From 2015 to 2020, more than 3,000 people were injured and killed annually in car accidents in Alaska. The Alaska Highway Safety Office (AHSO) monitors the data gathered through the Fatality Analysis Reporting System of the National Highway Traffic Safety Administration. In 2020, the recorded number of deaths was 66 from 55 reported fatal crashes. Additionally, in 228 cases, 289 people were seriously injured, while 2,928 suffered minor injuries in 2,084 crashes.
Reports identify speeding, impaired driving, and unrestrained vehicle passengers as the leading causes of car accident casualties in The Last Frontier. Also contributing to the numbers is the inexperience or lack of driving skills of novice drivers, particularly teens.
From minor injuries to tragic deaths, the repercussions of car accidents are real and palpable and can alter the lives of everyone involved. Laws are enacted and put in place for every individual’s safety. If you become a casualty of a car crash, know that you have rights and legal options to protect your welfare, family, and future.
Alaska Speeding Laws
Alaska implements two types of speeding laws: basic and absolute speed limits. The basic speeding law, as articulated in the Alaska Administrative Code (13 AAC 02.275), urges drivers to operate their vehicles reasonably and prudently, with due regard for the weather, visibility, traffic, and road conditions. This generally means that motorists must always drive at safe speeds. A safe speed depends on the conditions under which the driver is driving at the time. For example, 55 mph might be safe on a clear, sunny day. However, if it is dark or the road is wet and slippery, going 55 mph could be dangerous and is deemed a violation of the basic speeding law.
There is no simpler or better way to explain absolute speed limits than by saying that if the absolute speed limit is 55 mph and you drive faster than that, you have violated the law. Unless otherwise posted, Alaska's speed limitations for motorists are as follows:
15 mph in alleys
20 mph in business districts
20 mph in school zones
25 mph in residential districts
55 mph on other roadways
Penalties and Consequences for Speeding Violations
If you are ticketed for speeding, you face a maximum of $300 in fines. The violation may also result in one or two demerit points added to your driving record. Remember to keep track of the points you accumulate and be careful not to reach 12 or more within a 12-month period or 18 points in a span of 24 months because doing so will result in the suspension of your license.
Speeding could also lead to a reckless driving conviction if you cause harm or damage to a person or their property. The worst-case scenario is that you are charged with homicide if the violation results in the death of another person.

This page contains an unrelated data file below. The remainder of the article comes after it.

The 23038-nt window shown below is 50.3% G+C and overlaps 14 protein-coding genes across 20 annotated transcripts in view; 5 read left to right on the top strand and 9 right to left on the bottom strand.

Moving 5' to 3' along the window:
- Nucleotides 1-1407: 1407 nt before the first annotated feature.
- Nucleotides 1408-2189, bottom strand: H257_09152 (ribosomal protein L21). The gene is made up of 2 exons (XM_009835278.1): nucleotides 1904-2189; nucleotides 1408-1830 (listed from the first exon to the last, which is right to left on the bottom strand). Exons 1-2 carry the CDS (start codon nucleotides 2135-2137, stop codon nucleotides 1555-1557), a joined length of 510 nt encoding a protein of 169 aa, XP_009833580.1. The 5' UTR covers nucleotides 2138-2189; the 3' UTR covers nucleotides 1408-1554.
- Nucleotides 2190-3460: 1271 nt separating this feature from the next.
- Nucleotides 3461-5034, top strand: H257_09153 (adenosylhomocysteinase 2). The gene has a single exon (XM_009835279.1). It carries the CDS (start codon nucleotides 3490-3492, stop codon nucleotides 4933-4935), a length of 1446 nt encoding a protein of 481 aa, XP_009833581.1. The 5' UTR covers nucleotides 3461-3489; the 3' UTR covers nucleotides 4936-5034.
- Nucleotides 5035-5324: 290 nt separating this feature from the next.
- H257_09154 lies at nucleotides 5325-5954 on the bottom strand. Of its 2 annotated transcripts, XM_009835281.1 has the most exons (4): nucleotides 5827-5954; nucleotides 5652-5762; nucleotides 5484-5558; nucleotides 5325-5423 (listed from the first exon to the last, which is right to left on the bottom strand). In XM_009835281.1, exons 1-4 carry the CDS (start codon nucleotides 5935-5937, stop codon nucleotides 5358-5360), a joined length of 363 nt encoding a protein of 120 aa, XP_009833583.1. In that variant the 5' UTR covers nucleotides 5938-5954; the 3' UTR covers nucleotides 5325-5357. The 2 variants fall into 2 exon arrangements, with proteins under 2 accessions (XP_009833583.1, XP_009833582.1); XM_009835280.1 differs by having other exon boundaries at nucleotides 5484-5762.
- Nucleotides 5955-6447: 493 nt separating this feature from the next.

Alaska Impaired Driving Laws
Alcohol use is a major factor in most fatal car crashes in Alaska. Almost 45% of traffic deaths every year involve alcohol. It is also known that drugs, especially when combined with alcohol, contribute to a remarkable number of motor vehicle accidents. This is primarily why Alaska has strengthened the enforcement of its Driving Under the Influence (DUI) statute.
Under the law, if an individual operates a vehicle after consuming alcohol, an inhalant, or a controlled substance, they are driving under the influence. Non-commercial drivers 21 years and older are considered legally drunk if their blood alcohol content is 0.08% or higher. On the other hand, commercial vehicle drivers are legally drunk if their blood alcohol level is 0.04% or above. Meanwhile, there is zero tolerance for motorists under 21 — any alcohol concentration in their blood or breath makes it an automatic criminal DUI offense.
Penalties for Drunk Driving
A driver caught and arrested for a DUI offense will face criminal prosecution and administrative license sanctions from the Division of Motor Vehicles.
First-time DUI offenders face at least 72 hours in prison and a fine of at least $1,500. Their driver’s license revocation period is at least 90 days. A driver who commits a second DUI within 15 years of the first conviction faces at least 20 days in prison and a minimum fine of $3,000. Their driver’s license revocation period is at least one year. Meanwhile, a third DUI committed within 15 years of the previous two convictions carries a penalty of at least 60 days in prison and a fine of not less than $4,000. The driver’s license revocation period is at least three years. If, however, the offender commits the third offense within 10 years of the previous convictions, the minimum prison sentence is 120 days, and the minimum fine is $10,000. Driving privileges are also permanently revoked. After 10 years, the offender can request that their license be reinstated.
Penalties may also include surcharges and other court-ordered costs, community service, probation, substance abuse classes, and the installation of an ignition interlock device. The offender may also be made to pay for damages caused by the offense.
Buckle Up: Restraint Use in Alaska
In Alaska, seat belt laws are paramount. They apply to drivers and passengers aged 16 or older in all seats in the vehicle, and everyone must be wearing a seat belt while the car is in motion. The driver is legally responsible for all passengers under the age of 16, while those over the age of 16 are responsible for themselves.
Children in motorized vehicles must be safely restrained. The restraint systems required are as follows:
Type of Restraint
Up to 12 months
Rear-facing car seat
1 to 3 years
Forward-facing car seat with a five-point harness system
4 to 7 years
8 to 12 years
Booster seat until the child outgrows it, then an in-car seat belt
Failure to wear a seat belt properly is regarded as a primary offense. Police officers can pull over individuals who violate the seat belt law.
Penalties for Violations of the Seat Belt Laws
The fines set in Alaska are higher than in most other states. Drivers may be fined up to $50 for failing to restrain passengers under 16. Adults in the vehicle caught not wearing a seat belt are subject to a $15 fine. There is a provision, however, that allows the court to waive the $15 fine for a person convicted under this law if they donate $15 to the EMS organization where the violation occurred.
If you are the offender, paying the seat belt violation ticket issued counts as an admission of guilt. It may earn you demerit points on your driving record, affect your insurance, and lead to a license suspension if there are future infractions.
Options to Deal with the Seat Belt Law Violation
If you receive a ticket for violating the seat belt law, the easiest option to move forward is to pay the ticket, but there are other courses of action that you can take. You may request a mitigation hearing to get a reduction on your fine, set up a monthly payment plan, or, in lieu of a fine, be allowed to complete hours of community service.